Not investment advice – not financial advice. Never invest money that you can’t afford to lose. Every investment is risky. You can lose what you put in!
What should you look for when investing in exponential technologies?
There are a few simple considerations that can help you make better decisions when investing in emerging tech – whether that’s angel investing, buying crypto, NFTs, or even growth stocks.
It goes without saying, but this is not investing advice… do your own research.
When you are not an accredited investor, the difficulty in acquiring equity in a private company much more difficult, but these principles apply to any investment one might make.
You are forming hypotheses and betting on what will happen in the future. Try to buy the future at a discount.
Embrace a long-term mindset
- Focus on long-term fundamentals — invest with a 10-year time horizon.
- There are many short-term investors out there. Unfortunately, I don’t have insight into the day to day or even quarter over quarter changes in market conditions. Because of this, trading and short term investing is not and never will be a strategy that I follow.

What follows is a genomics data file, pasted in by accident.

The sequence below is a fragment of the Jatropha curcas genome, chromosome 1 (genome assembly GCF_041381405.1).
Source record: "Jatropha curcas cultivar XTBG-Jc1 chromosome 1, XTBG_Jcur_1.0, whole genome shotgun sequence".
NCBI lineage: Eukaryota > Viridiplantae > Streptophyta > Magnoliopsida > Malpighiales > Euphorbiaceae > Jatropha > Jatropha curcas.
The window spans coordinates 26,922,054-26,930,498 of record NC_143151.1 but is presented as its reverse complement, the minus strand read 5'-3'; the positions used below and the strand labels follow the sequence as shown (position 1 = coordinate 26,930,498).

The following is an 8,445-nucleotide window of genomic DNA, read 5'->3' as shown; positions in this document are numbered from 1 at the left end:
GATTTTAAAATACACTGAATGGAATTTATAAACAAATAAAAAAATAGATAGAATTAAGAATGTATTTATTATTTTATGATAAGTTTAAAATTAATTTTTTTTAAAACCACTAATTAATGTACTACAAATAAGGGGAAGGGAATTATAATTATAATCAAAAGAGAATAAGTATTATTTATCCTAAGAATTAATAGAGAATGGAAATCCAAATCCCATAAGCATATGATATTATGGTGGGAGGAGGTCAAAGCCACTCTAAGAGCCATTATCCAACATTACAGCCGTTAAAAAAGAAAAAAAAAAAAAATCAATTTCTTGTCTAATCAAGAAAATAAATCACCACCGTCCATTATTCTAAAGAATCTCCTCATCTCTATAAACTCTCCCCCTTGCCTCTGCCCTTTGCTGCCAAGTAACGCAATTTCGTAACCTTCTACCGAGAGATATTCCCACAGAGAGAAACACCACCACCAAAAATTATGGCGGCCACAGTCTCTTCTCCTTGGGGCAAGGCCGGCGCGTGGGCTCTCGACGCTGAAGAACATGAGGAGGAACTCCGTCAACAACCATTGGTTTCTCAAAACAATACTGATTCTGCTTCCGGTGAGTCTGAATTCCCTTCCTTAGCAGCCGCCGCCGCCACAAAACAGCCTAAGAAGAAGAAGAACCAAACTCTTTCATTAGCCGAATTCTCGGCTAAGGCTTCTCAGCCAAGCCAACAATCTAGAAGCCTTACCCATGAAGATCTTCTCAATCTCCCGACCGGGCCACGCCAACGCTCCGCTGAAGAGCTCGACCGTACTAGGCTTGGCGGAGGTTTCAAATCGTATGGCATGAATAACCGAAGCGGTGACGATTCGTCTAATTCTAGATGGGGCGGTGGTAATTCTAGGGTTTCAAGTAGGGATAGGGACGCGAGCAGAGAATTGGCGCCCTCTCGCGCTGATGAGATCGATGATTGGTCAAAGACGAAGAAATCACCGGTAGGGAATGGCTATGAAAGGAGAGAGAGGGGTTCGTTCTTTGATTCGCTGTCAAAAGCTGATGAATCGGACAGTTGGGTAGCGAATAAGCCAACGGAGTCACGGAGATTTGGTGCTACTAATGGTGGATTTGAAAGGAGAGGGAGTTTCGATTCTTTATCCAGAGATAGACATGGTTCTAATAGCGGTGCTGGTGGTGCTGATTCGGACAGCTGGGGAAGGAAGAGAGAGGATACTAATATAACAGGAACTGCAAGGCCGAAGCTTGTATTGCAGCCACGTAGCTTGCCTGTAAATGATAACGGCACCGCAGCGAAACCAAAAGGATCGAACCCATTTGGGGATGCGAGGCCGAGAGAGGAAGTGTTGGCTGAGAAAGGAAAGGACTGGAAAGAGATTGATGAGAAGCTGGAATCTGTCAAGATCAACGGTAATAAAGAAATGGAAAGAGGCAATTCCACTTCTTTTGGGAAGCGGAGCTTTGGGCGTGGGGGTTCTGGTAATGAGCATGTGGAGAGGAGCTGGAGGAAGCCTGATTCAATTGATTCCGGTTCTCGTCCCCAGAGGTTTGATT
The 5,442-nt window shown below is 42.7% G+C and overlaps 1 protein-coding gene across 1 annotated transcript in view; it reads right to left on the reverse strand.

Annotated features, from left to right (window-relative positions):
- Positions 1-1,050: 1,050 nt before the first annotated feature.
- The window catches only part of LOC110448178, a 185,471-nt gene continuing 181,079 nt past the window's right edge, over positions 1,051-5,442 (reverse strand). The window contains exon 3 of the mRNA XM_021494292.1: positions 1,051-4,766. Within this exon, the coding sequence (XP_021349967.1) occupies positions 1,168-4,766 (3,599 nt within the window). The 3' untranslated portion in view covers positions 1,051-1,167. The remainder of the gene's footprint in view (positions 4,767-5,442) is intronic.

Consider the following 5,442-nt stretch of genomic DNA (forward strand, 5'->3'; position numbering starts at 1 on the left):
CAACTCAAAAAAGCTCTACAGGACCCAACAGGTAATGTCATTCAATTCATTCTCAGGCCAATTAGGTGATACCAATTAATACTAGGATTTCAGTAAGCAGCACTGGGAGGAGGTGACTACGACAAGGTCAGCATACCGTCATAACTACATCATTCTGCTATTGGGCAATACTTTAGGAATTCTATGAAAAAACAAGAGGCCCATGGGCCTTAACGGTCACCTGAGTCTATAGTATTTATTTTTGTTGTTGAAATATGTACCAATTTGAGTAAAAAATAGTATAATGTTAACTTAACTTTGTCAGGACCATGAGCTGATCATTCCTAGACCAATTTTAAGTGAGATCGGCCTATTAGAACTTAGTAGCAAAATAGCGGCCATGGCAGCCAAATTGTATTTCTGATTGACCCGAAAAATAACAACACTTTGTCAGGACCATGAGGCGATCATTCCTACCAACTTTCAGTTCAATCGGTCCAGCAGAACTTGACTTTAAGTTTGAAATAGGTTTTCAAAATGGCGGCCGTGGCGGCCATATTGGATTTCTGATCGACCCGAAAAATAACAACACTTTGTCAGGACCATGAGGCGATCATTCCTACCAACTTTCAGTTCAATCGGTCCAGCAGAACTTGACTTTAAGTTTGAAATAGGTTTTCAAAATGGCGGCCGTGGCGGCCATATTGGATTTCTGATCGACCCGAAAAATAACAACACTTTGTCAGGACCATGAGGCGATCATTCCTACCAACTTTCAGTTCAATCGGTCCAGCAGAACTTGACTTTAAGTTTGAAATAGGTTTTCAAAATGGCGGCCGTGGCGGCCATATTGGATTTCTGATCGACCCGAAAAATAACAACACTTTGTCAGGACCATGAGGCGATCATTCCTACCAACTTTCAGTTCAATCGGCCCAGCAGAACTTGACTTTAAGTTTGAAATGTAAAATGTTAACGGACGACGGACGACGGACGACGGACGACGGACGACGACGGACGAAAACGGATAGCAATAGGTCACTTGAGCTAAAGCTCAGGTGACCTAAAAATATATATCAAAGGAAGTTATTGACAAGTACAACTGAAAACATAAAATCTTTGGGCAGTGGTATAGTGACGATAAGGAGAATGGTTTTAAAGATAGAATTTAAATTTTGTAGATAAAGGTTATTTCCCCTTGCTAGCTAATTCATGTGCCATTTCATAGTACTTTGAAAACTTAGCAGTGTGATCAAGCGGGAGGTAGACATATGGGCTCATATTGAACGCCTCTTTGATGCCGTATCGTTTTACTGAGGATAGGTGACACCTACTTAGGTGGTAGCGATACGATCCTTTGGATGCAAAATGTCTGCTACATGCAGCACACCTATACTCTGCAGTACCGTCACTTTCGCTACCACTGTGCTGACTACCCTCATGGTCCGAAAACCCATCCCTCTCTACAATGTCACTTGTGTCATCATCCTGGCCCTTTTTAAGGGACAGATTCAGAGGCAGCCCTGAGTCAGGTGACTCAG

- With emerging technologies, quarter over quarter performance is not important. The company’s potential to impact the future is what truly matters. Anticipate how the future might be dramatically different from the present, and find companies building products that will help bring civilization towards that future.
- Find the teams and the communities that are doing the right things the right way for the right reasons, not just to maximize short term financial upside.
- Leadership is important because a lot of this comes from the top, leadership defines this culture of doing the right thing and building long term value over short term (unsustainable) gains.